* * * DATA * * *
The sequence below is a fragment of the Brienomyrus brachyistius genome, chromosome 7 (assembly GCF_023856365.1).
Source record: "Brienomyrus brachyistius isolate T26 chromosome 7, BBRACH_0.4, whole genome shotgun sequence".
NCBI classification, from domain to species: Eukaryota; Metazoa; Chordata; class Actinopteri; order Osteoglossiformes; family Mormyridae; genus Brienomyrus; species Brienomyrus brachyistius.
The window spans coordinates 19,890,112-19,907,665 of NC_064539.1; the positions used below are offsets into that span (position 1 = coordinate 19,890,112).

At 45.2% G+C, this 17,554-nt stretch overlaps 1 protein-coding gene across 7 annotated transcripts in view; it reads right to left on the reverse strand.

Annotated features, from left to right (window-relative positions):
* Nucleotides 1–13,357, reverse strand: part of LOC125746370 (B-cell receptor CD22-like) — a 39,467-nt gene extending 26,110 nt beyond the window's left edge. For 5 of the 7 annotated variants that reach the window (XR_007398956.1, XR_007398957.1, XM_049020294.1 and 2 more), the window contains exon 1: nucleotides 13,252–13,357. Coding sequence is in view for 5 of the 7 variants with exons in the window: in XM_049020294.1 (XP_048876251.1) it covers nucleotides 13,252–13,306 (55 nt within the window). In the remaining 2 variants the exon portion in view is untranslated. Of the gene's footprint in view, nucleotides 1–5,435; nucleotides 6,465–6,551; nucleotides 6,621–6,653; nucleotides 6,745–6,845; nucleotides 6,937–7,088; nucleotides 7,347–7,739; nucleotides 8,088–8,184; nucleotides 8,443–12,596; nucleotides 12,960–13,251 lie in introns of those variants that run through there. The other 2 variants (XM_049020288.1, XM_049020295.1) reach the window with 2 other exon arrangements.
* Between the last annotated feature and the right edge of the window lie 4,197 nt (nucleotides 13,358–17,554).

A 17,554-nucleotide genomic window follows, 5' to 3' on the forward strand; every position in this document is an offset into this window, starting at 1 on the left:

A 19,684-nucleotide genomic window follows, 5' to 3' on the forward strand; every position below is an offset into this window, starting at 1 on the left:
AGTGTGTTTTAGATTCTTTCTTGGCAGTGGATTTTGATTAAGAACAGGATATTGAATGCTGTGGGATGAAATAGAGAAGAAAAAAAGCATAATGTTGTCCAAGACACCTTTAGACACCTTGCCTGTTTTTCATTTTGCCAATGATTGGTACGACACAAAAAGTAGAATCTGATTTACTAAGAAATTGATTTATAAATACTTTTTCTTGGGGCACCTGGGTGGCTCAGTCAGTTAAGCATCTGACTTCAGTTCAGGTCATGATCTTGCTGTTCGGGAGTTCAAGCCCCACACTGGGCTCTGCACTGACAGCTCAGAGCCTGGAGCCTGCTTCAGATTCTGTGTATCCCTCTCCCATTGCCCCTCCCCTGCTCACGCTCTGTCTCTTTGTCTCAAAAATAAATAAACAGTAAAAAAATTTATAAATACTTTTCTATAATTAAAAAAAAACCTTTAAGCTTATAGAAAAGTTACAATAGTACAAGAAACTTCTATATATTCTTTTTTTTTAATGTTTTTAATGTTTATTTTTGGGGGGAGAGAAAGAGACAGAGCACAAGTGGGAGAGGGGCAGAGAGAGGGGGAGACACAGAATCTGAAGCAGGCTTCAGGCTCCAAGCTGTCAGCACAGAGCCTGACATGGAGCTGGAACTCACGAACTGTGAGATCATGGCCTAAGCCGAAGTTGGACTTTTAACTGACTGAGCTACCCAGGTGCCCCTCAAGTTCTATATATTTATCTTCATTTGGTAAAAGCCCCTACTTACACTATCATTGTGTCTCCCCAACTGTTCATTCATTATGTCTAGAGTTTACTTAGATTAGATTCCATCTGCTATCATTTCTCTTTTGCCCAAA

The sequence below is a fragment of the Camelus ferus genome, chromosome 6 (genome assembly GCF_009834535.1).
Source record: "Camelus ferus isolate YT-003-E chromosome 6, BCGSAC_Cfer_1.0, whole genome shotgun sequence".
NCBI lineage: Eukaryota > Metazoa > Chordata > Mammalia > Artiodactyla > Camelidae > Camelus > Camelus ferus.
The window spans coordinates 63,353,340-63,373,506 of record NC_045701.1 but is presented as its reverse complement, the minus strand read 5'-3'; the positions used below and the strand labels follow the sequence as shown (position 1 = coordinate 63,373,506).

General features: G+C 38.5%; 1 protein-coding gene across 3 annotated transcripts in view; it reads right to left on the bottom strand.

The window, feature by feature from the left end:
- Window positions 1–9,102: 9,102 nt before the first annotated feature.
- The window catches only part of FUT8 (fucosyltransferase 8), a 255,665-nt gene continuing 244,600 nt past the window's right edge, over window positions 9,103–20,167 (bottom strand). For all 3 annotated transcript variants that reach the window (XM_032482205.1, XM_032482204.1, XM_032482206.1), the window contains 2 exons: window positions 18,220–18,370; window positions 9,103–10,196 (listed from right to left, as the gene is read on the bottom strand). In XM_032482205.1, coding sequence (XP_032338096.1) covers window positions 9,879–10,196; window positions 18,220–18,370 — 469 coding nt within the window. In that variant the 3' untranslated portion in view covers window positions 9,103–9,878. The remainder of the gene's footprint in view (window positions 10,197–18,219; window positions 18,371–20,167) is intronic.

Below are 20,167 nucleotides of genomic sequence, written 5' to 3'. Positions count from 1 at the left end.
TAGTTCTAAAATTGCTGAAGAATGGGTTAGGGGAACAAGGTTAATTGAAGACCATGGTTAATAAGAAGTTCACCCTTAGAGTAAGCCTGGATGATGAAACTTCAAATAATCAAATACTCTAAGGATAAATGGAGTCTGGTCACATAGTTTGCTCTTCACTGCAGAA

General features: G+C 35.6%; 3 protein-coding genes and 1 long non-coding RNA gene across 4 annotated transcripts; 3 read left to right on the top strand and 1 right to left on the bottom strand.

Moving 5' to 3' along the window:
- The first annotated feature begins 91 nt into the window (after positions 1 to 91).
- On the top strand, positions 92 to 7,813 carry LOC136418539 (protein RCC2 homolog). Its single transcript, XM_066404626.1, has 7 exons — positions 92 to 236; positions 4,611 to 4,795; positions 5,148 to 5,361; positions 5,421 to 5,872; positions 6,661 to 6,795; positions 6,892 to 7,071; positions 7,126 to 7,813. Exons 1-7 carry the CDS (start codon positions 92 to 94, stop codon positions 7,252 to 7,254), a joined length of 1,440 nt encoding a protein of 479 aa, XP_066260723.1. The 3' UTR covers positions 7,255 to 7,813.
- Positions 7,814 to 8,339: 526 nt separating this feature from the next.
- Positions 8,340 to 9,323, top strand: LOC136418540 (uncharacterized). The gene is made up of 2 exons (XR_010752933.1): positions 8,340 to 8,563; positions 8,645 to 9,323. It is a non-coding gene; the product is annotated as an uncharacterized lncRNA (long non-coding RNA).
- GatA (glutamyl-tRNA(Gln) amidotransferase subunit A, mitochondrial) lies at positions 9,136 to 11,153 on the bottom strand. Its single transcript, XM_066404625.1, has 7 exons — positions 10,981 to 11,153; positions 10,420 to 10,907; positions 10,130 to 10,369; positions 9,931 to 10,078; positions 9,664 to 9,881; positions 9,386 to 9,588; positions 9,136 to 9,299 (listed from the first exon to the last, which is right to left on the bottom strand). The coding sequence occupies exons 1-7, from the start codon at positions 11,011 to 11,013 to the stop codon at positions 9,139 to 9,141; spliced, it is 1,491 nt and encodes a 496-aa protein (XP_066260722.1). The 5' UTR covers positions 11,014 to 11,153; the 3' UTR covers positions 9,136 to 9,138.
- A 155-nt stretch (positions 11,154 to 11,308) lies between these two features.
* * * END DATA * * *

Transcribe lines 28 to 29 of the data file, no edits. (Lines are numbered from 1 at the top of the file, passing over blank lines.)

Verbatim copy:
- GatA (glutamyl-tRNA(Gln) amidotransferase subunit A, mitochondrial) lies at positions 9,136 to 11,153 on the bottom strand. Its single transcript, XM_066404625.1, has 7 exons — positions 10,981 to 11,153; positions 10,420 to 10,907; positions 10,130 to 10,369; positions 9,931 to 10,078; positions 9,664 to 9,881; positions 9,386 to 9,588; positions 9,136 to 9,299 (listed from the first exon to the last, which is right to left on the bottom strand). The coding sequence occupies exons 1-7, from the start codon at positions 11,011 to 11,013 to the stop codon at positions 9,139 to 9,141; spliced, it is 1,491 nt and encodes a 496-aa protein (XP_066260722.1). The 5' UTR covers positions 11,014 to 11,153; the 3' UTR covers positions 9,136 to 9,138.
- A 155-nt stretch (positions 11,154 to 11,308) lies between these two features.